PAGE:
Once the type of urinary incontinence is diagnosed, appropriate treatment can be given. The treatment should progress from less invasive to more invasive until the patient’s goals are met. An improvement in quality of life should be the end goal for both the patient and physician.
“Conservative” (non-surgical) treatment options are typically recommended before invasive interventions are proposed. These options include lifestyle changes such as bladder emptying on a regular schedule and before physical activity; avoiding the lifting of heavy objects; doing pelvic floor (Kegel) exercises to strengthen the pelvic muscles; modifying fluid intake; avoiding the lifting of heavy objects; and avoiding alcohol and caffeine, which can cause urge incontinence. Medications that reduce leakage may also be prescribed. Some medications stabilize the bladder muscle contractions that cause an overactive bladder and urge incontinence. Others do the opposite—they relax the bladder to allow complete emptying of the urine. Hormone therapy might also be used: often, with estrogen replacement, bladder function improves.
If conservative measures fail to treat the urinary incontinence, then more invasive interventions may have to be considered. Referral to a urogyneologist or urologist would be necessary for these interventions. Injections of Botox into the bladder can help relax the muscles and improve urge incontinence. This treatment is not permanent and may need to be repeated over time. A pacemaker that stimulates the nerves of the bladder can be implanted, also to improve urge incontinence. Finally, a sling surgical procedure can be performed in the operating room for stress urinary incontinence where either a strip (sling) of synthetic material or a woman’s own tissue is placed beneath the bladder/urethral junction to help support the urethral channel.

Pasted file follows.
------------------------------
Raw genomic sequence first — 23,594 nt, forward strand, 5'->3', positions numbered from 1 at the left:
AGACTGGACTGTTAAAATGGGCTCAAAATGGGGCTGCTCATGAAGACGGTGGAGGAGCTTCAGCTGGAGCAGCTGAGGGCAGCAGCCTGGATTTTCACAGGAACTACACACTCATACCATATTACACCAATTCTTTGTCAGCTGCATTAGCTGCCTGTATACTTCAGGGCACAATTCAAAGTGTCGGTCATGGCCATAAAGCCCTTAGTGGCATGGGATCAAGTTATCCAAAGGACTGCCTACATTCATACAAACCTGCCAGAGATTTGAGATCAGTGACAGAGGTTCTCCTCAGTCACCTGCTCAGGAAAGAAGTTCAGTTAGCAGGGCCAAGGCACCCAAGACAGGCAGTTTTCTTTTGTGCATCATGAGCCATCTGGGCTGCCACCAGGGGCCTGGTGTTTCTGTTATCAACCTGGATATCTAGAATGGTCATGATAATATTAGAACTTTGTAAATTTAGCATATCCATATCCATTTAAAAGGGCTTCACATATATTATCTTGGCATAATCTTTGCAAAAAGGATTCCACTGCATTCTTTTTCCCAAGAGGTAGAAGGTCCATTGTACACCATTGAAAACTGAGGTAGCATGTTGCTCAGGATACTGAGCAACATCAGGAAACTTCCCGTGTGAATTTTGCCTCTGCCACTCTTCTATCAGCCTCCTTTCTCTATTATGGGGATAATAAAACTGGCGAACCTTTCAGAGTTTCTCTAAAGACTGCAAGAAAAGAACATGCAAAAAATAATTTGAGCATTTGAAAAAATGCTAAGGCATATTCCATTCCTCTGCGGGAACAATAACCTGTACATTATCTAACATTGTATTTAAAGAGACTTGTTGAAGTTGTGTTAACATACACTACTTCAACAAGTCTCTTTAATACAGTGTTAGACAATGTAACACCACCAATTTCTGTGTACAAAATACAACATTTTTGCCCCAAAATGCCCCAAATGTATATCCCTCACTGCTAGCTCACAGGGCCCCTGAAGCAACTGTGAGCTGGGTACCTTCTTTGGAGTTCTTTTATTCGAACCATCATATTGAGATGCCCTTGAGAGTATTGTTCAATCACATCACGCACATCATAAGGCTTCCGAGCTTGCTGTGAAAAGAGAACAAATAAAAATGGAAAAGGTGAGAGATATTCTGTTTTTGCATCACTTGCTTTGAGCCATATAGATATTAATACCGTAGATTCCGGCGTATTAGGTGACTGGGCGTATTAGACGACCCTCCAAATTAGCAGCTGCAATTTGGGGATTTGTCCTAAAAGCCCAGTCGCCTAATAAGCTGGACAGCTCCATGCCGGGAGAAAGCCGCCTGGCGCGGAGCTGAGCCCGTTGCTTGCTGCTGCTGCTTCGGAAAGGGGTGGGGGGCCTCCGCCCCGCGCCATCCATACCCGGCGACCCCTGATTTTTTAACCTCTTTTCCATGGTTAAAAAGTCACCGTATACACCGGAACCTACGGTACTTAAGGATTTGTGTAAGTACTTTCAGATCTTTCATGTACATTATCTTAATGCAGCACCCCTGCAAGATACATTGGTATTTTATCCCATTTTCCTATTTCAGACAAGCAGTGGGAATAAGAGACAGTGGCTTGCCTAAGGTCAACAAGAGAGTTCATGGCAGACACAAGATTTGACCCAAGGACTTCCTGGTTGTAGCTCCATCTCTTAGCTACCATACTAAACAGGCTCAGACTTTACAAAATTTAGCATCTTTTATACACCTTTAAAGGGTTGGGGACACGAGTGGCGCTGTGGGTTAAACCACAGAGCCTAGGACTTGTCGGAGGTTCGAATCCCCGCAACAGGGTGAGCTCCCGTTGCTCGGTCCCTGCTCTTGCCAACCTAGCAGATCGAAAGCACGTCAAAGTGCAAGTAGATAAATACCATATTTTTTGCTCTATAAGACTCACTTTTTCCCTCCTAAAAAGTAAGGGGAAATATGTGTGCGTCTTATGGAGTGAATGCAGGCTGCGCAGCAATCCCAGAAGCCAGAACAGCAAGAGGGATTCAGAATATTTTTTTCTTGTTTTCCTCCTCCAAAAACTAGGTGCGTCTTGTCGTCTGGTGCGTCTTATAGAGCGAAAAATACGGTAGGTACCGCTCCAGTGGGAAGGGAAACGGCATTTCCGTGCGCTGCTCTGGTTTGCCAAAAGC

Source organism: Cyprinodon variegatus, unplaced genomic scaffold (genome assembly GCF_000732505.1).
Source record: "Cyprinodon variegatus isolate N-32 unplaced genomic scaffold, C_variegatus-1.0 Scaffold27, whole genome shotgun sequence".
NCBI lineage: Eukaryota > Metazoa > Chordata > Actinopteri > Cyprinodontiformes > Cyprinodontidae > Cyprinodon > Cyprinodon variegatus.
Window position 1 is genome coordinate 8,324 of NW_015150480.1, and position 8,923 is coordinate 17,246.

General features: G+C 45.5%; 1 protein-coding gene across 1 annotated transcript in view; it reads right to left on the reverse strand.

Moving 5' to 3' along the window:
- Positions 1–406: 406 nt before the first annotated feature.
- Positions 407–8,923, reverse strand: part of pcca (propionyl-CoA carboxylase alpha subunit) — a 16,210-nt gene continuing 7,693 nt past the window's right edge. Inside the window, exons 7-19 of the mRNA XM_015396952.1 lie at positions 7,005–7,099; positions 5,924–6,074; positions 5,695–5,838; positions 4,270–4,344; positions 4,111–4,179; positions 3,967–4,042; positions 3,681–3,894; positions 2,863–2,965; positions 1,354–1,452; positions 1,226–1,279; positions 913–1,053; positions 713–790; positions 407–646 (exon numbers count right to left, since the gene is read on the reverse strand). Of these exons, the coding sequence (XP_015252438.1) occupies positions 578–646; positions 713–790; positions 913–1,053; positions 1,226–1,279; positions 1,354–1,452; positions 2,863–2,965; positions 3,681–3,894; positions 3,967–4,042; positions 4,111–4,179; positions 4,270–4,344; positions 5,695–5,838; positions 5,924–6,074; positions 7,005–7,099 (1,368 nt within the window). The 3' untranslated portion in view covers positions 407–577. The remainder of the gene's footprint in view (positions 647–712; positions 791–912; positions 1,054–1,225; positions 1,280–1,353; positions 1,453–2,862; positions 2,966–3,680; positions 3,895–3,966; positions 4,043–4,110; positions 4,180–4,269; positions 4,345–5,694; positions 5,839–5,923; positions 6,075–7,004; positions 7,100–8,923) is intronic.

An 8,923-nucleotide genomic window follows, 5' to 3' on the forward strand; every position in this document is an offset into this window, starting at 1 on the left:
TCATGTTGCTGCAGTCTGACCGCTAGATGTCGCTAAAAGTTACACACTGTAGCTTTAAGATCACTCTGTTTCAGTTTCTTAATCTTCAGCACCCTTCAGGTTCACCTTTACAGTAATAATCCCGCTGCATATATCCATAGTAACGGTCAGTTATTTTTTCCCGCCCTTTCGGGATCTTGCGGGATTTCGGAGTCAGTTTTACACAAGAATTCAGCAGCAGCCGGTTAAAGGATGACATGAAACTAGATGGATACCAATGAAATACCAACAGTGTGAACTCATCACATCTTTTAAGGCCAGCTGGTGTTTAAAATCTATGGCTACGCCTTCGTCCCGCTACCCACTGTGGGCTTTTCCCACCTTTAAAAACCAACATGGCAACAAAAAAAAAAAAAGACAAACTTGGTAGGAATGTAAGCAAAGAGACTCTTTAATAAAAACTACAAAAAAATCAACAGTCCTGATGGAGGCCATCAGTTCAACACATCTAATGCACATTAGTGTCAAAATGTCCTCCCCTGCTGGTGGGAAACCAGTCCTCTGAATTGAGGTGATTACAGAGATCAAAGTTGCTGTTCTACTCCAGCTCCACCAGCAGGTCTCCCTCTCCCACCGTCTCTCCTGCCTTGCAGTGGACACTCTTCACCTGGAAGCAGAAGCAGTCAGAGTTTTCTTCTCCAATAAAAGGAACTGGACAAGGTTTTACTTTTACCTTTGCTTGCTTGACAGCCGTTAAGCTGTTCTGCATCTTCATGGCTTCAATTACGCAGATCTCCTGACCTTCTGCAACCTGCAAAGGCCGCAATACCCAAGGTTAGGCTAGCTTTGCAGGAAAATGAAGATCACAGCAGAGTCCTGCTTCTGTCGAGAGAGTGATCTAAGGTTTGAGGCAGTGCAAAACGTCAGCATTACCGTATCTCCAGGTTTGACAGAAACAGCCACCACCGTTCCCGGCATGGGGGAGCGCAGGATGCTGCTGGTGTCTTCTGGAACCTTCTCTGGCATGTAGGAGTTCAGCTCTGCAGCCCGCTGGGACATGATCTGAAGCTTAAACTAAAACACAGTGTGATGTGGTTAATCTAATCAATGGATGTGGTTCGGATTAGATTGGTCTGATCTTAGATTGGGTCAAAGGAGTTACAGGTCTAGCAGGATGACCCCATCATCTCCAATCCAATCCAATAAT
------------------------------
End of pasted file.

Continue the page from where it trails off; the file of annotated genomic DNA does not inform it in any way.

Prevention is always preferable, but isn’t always possible. However, risk can be decreased by the following:
- Maintaining a healthy weight
- Practicing pelvic floor (Kegel) exercises
- Avoiding bladder irritants like caffeine, alcohol, and acidic foods
- Eating more fiber to prevent constipation
- Not smoking
We at (Adaptive) Gynecology recognize how challenging urinary incontinence can be for a woman and how much it can affect her quality of life. We can treat many women in our office, but have our urology and urogynecology colleagues available as part of the team often needed to definitively manage this common problem.